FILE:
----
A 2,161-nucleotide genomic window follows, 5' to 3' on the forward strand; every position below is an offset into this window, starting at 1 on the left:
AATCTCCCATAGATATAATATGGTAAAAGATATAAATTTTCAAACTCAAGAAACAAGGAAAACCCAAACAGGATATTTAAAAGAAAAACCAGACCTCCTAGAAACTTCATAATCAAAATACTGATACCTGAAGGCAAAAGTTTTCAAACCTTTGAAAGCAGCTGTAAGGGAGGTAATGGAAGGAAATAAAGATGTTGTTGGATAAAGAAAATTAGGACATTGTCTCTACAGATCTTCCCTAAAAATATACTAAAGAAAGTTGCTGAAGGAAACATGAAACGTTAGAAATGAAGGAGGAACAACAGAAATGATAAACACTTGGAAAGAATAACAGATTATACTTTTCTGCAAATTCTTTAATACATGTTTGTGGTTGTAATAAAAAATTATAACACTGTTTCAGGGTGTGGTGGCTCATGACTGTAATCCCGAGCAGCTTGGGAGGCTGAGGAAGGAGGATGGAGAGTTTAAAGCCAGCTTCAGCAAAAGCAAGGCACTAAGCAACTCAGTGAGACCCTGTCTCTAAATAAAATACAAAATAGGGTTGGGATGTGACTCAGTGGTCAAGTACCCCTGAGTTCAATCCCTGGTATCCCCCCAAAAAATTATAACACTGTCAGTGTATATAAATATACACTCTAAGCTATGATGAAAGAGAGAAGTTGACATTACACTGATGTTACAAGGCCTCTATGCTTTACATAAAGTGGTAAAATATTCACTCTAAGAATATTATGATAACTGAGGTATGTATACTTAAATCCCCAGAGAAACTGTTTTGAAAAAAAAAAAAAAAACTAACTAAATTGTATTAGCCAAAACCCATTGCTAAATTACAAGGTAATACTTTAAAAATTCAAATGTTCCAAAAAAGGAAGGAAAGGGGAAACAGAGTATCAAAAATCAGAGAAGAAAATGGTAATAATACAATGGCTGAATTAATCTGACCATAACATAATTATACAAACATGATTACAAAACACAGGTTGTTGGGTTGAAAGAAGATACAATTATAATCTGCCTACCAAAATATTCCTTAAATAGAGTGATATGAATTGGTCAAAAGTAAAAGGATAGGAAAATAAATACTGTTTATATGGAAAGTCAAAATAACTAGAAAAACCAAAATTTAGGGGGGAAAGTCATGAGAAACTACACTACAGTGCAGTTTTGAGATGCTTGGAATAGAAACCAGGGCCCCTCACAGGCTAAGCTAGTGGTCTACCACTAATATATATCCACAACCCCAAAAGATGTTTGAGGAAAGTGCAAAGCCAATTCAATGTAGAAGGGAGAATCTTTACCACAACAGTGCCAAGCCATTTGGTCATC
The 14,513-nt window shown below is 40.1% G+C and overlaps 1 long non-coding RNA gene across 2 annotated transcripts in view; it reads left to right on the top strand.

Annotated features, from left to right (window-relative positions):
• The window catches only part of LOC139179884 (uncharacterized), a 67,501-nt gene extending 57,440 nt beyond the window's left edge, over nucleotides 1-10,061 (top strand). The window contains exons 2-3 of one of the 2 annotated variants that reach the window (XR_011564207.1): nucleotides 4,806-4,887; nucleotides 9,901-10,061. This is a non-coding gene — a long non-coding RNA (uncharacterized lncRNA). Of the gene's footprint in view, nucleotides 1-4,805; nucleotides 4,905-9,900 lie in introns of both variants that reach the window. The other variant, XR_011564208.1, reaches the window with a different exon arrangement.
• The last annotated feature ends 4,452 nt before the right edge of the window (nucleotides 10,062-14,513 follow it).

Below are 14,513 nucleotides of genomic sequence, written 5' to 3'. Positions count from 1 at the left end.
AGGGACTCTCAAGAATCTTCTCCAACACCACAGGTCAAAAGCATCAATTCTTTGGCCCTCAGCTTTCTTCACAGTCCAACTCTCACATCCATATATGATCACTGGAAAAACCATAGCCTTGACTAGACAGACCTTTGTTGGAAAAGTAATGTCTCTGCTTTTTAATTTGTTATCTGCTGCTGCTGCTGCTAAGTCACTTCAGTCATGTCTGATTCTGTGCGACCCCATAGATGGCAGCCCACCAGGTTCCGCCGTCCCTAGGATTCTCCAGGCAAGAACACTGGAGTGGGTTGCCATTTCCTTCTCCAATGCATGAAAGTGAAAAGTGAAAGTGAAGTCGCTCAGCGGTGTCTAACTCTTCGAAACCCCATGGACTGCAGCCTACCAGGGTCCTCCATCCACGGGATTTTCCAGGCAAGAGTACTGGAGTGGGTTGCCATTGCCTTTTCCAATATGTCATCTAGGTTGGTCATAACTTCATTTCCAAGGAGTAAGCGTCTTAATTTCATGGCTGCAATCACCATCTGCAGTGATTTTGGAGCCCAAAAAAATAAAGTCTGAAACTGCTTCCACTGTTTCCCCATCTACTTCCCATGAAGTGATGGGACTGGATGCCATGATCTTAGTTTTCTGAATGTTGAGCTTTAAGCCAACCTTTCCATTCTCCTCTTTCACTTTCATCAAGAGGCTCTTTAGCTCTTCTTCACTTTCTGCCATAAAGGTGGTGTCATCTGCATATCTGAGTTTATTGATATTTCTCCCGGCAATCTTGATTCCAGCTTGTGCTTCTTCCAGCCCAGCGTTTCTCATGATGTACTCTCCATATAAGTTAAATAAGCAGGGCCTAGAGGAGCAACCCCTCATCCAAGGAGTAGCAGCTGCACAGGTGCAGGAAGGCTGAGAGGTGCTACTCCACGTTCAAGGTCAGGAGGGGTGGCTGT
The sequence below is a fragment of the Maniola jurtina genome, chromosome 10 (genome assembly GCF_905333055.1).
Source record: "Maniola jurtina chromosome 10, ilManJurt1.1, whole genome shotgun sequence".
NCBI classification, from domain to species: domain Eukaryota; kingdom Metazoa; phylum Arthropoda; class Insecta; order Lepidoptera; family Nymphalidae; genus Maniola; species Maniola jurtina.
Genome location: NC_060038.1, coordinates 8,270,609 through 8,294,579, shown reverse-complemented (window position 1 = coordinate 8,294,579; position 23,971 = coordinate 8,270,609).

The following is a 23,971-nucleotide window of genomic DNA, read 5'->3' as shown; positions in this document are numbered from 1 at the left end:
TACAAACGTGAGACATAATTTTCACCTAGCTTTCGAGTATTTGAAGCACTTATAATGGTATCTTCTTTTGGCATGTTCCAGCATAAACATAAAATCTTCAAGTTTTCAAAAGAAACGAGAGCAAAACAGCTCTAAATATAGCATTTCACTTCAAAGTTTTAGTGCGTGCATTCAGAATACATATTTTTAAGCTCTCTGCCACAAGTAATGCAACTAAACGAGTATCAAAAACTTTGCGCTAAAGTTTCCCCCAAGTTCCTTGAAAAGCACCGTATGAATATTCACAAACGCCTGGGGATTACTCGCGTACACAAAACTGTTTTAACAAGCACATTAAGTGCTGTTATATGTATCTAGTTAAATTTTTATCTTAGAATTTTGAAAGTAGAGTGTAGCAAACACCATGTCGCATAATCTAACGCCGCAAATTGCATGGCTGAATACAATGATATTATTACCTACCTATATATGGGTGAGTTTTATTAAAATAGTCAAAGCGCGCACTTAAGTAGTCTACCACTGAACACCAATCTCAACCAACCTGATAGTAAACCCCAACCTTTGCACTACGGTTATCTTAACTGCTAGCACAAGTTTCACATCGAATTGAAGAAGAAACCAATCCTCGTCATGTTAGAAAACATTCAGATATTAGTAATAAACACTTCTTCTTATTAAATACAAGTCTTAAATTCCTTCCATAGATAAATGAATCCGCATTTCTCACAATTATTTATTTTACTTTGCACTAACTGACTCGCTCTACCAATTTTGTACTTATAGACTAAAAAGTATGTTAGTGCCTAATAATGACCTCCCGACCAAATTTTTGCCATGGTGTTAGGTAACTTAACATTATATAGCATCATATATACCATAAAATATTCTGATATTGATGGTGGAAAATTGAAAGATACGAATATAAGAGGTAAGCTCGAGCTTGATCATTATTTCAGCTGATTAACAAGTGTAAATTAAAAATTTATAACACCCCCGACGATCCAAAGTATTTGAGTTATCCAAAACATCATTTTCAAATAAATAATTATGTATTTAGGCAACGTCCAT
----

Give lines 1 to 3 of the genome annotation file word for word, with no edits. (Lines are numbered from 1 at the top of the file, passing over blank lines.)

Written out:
A 2,161-nucleotide genomic window follows, 5' to 3' on the forward strand; every position below is an offset into this window, starting at 1 on the left:
AATCTCCCATAGATATAATATGGTAAAAGATATAAATTTTCAAACTCAAGAAACAAGGAAAACCCAAACAGGATATTTAAAAGAAAAACCAGACCTCCTAGAAACTTCATAATCAAAATACTGATACCTGAAGGCAAAAGTTTTCAAACCTTTGAAAGCAGCTGTAAGGGAGGTAATGGAAGGAAATAAAGATGTTGTTGGATAAAGAAAATTAGGACATTGTCTCTACAGATCTTCCCTAAAAATATACTAAAGAAAGTTGCTGAAGGAAACATGAAACGTTAGAAATGAAGGAGGAACAACAGAAATGATAAACACTTGGAAAGAATAACAGATTATACTTTTCTGCAAATTCTTTAATACATGTTTGTGGTTGTAATAAAAAATTATAACACTGTTTCAGGGTGTGGTGGCTCATGACTGTAATCCCGAGCAGCTTGGGAGGCTGAGGAAGGAGGATGGAGAGTTTAAAGCCAGCTTCAGCAAAAGCAAGGCACTAAGCAACTCAGTGAGACCCTGTCTCTAAATAAAATACAAAATAGGGTTGGGATGTGACTCAGTGGTCAAGTACCCCTGAGTTCAATCCCTGGTATCCCCCCAAAAAATTATAACACTGTCAGTGTATATAAATATACACTCTAAGCTATGATGAAAGAGAGAAGTTGACATTACACTGATGTTACAAGGCCTCTATGCTTTACATAAAGTGGTAAAATATTCACTCTAAGAATATTATGATAACTGAGGTATGTATACTTAAATCCCCAGAGAAACTGTTTTGAAAAAAAAAAAAAAAACTAACTAAATTGTATTAGCCAAAACCCATTGCTAAATTACAAGGTAATACTTTAAAAATTCAAATGTTCCAAAAAAGGAAGGAAAGGGGAAACAGAGTATCAAAAATCAGAGAAGAAAATGGTAATAATACAATGGCTGAATTAATCTGACCATAACATAATTATACAAACATGATTACAAAACACAGGTTGTTGGGTTGAAAGAAGATACAATTATAATCTGCCTACCAAAATATTCCTTAAATAGAGTGATATGAATTGGTCAAAAGTAAAAGGATAGGAAAATAAATACTGTTTATATGGAAAGTCAAAATAACTAGAAAAACCAAAATTTAGGGGGGAAAGTCATGAGAAACTACACTACAGTGCAGTTTTGAGATGCTTGGAATAGAAACCAGGGCCCCTCACAGGCTAAGCTAGTGGTCTACCACTAATATATATCCACAACCCCAAAAGATGTTTGAGGAAAGTGCAAAGCCAATTCAATGTAGAAGGGAGAATCTTTACCACAACAGTGCCAAGCCATTTGGTCATC
The 14,513-nt window shown below is 40.1% G+C and overlaps 1 long non-coding RNA gene across 2 annotated transcripts in view; it reads left to right on the top strand.